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Michael Cohen, longtime personal lawyer and confidante for President Donald Trump. Photo: Drew Angerer/Getty Images

AT&T CEO Randall Stephenson said in an employee memo Friday morning that hiring President Trump's personal attorney, Michael Cohen, was "a big mistake."

The fallout: Stephenson also reportedly announced in the memo that Bob Quinn, AT&T's head lobbyist who oversees the Washington office that Stephenson said failed to properly vet Cohen, is retiring after less than two years in the role.

“To be clear, everything we did was done according to the law and entirely legitimate. But the fact is our past association with Cohen was a serious misjudgment.”
— Stephenson wrote in the memo

The backdrop: AT&T confirmed Tuesday that it contracted a corporation tied to Cohen for insights on the new administration. In total it paid him $600,000, per the New York Times.

  • Timing: Last November, AT&T was sued by the Justice Department in an attempt to block its $85 billion acquisition of Time Warner. In a fact sheet on Cohen's role released Friday, AT&T said it had hired him with an eye towards understanding the administration's approach on "regulatory reform at the FCC, tax reform, and antitrust enforcement, specifically our Time Warner deal."

Go deeper: Corporate America paid Michael Cohen millions, left with nothing

Go deeper

Scoop: Gina Haspel threatened to resign over plan to install Kash Patel as CIA deputy

CIA Director Gina Haspel. Photo: Win McNamee/Getty Images

CIA Director Gina Haspel threatened to resign in early December after President Trump cooked up a hasty plan to install loyalist Kash Patel, a former aide to Rep. Devin Nunes (R-Calif.), as her deputy, according to three senior administration officials with direct knowledge of the matter.

Why it matters: The revelation stunned national security officials and almost blew up the leadership of the world's most powerful spy agency. Only a series of coincidences — and last minute interventions from Vice President Mike Pence and White House counsel Pat Cipollone — stopped it.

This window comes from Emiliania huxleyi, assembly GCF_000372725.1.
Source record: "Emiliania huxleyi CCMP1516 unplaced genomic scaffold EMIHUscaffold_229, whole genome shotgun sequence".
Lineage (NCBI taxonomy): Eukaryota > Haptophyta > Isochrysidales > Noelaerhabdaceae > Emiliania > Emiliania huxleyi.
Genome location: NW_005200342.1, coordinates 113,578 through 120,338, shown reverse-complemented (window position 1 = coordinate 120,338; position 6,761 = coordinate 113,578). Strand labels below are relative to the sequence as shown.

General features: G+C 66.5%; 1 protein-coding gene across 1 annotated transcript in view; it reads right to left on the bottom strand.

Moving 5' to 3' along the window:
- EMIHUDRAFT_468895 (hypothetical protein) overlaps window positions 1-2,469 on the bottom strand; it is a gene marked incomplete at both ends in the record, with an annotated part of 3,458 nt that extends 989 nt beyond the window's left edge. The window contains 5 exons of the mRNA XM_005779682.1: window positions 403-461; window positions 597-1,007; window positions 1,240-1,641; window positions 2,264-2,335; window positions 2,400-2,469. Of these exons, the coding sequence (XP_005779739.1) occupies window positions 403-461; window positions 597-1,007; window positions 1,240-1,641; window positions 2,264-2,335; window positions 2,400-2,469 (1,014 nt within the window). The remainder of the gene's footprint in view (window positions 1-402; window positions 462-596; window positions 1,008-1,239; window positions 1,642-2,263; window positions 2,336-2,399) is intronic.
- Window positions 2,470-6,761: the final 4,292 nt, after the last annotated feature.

Updated 9 hours ago - Politics & Policy

Coronavirus dashboard

Illustration: Sarah Grillo/Axios

  1. Health: Coronavirus deaths reach 4,000 per day as hospitals remain in crisis mode — CDC warns highly transmissible coronavirus variant could become dominant in U.S. in March.
  2. Politics: Biden says, "We will manage the hell out of" vaccine distribution — Biden taps ex-FDA chief to lead Operation Warp Speed amid rollout of COVID plan — Widow of GOP congressman-elect who died of COVID-19 will run to fill his seat.
  3. Vaccine: Battling Black mistrust of the vaccines"Pharmacy deserts" could become vaccine deserts — Instacart to give $25 to shoppers who get vaccine.
  4. Economy: Unemployment filings explode againFed chair: No interest rate hike coming any time soon —  Inflation rose more than expected in December.
  5. World: WHO team arrives in China to investigate pandemic origins.

John Weaver, Lincoln Project co-founder, acknowledges “inappropriate” messages

John Weaver aboard John McCain's campaign plane in February 2000. Photo: Robert Schmidt/AFP via Getty Images)

John Weaver, a veteran Republican operative who co-founded the Lincoln Project, declared in a statement to Axios on Friday that he sent “inappropriate,” sexually charged messages to multiple men.

  • “To the men I made uncomfortable through my messages that I viewed as consensual mutual conversations at the time: I am truly sorry. They were inappropriate and it was because of my failings that this discomfort was brought on you,” Weaver said.
  • “The truth is that I'm gay,” he added. “And that I have a wife and two kids who I love. My inability to reconcile those two truths has led to this agonizing place.”